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A Night With Noorjahan
Sheffield Shorts 2020
Fiction // Drama // Queer
Interview with writer and director Mariam Majid
Firstly, tell us about the film and what inspired you to make it?
A Night with Noorjehan is a coming of age film. When a street child, Ben, finds Noorjehan, a transgender sex worker, in trouble with the police, he helps her escape. As they hide, they find themselves in the middle of a cinema hall. With the magic of the shared experience of cinema as its backdrop, the film is a snapshot of human connection. As a Western woman of colour, the representation of the reality of the subaltern through film and an attempt to offer their plight a voice is at the heart of the realisation of A Night with Noorjehan.
What was it about an old vintage cinema that made it a desirable setting for the story?
The vintage cinemas of Lahore are located in the old part of town far removed from the gentrified suburbs. The microcosm presents the clear class divide in the city which was important to the integrity of the story. They are a metaphor for discrimination and abjection.
The film has been described as depicting a “clash of the authoritative jurisdiction of men and the other – child, woman and transgender”. What is the message you would like the audience to take from watching the film?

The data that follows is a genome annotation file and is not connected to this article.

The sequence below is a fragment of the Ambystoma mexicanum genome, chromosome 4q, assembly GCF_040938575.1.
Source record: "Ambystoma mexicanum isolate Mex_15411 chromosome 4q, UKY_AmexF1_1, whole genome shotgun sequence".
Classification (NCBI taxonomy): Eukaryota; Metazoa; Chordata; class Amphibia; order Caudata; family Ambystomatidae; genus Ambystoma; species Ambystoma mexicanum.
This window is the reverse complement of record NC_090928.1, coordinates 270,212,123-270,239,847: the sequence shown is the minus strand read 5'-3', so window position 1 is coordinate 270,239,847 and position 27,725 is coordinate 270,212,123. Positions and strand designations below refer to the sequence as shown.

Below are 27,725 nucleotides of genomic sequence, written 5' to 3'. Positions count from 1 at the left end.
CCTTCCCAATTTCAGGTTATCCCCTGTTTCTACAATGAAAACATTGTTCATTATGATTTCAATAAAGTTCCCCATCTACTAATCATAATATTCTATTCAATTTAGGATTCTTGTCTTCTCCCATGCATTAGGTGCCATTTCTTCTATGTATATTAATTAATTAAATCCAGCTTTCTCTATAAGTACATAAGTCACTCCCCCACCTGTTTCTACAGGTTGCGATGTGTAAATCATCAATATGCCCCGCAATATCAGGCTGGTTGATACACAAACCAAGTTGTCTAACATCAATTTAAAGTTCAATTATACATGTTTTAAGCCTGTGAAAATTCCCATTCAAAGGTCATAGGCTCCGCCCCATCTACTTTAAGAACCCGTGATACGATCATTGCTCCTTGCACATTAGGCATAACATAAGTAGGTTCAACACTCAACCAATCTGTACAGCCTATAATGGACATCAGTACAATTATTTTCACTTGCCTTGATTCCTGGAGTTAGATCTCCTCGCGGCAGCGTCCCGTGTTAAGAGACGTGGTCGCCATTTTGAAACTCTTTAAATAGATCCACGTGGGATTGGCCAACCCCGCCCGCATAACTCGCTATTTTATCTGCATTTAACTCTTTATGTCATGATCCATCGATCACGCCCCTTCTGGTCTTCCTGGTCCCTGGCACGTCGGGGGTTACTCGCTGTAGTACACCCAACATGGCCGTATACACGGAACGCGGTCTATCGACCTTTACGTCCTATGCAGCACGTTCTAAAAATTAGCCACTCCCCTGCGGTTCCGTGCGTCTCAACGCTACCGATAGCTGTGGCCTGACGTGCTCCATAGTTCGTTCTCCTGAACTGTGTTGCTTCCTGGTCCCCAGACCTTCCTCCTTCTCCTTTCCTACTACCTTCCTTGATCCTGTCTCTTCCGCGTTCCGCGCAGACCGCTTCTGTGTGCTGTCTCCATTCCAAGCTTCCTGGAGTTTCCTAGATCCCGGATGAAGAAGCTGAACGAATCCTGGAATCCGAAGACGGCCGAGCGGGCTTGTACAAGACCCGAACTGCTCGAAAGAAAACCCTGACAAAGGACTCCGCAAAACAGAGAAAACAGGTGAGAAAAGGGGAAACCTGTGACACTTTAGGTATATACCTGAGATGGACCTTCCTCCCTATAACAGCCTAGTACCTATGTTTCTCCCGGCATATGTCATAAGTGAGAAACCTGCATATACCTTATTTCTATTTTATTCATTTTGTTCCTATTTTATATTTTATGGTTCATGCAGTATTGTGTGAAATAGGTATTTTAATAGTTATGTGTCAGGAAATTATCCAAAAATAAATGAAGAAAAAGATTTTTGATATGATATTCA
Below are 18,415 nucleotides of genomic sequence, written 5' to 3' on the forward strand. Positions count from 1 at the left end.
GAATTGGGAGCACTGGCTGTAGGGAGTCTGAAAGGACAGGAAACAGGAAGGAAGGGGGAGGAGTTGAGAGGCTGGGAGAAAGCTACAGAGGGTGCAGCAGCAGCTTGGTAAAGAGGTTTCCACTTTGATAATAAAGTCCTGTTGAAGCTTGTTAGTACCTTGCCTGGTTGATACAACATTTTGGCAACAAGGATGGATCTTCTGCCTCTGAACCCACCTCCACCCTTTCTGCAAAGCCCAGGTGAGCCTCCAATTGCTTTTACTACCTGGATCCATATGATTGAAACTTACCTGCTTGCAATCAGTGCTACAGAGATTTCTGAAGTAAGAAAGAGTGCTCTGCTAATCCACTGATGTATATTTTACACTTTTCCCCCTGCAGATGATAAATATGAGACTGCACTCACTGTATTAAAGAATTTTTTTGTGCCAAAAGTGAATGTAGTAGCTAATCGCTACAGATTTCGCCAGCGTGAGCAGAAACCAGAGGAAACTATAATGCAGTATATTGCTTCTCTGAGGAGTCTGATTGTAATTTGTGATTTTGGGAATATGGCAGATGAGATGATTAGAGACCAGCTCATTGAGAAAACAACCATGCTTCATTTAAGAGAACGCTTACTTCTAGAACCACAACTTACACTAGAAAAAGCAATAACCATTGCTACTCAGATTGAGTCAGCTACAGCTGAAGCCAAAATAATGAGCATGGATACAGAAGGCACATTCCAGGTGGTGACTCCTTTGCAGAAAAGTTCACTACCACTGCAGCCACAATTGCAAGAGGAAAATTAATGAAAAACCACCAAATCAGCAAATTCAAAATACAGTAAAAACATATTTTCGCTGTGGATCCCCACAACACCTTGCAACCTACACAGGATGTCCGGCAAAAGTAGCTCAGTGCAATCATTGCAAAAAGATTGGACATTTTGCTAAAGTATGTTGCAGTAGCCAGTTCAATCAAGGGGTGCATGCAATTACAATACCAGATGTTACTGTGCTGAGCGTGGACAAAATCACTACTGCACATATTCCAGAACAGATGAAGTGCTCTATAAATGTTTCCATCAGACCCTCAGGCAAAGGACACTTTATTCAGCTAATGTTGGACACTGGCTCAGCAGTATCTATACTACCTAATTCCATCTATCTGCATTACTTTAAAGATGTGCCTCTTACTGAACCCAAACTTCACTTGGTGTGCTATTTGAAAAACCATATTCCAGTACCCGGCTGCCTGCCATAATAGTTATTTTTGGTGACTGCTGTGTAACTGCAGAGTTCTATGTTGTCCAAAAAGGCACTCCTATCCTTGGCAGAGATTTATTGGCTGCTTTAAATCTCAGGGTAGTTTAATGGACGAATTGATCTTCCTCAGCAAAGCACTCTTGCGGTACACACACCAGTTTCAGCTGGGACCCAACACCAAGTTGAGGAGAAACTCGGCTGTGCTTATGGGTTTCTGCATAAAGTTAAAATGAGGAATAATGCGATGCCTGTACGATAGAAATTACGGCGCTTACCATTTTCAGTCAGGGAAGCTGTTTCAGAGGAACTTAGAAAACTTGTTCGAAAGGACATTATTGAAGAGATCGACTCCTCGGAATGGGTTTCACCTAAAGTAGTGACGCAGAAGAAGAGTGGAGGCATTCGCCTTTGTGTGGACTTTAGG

The concept of humanising the ‘Other’ and the ‘Uncanny’ forms the emotional core of A Night with Noorjehan. I believe, we access cinema from the domain of the privileged in pursuit of entertainment, to be moved and to feel. The depiction of the authentic reality of the marginalised plays an important role in inspiring necessary discourse about the human condition. It was important for me to present my protagonists as active, demanding agency, challenging the power structures of the realm they inhabit. This portrayal, I feel, informs the necessary narratives that challenge stereotypes.
Finally, do you have any other projects in the pipeline?
Yes, most certainly. The ‘Groundhog Day’ reality of the lockdowns have been highly conducive to day dreaming and researching. I am writing scripts for two feature films at the moment and also researching a documentary. All projects revolve around South Asian women. Fingers crossed.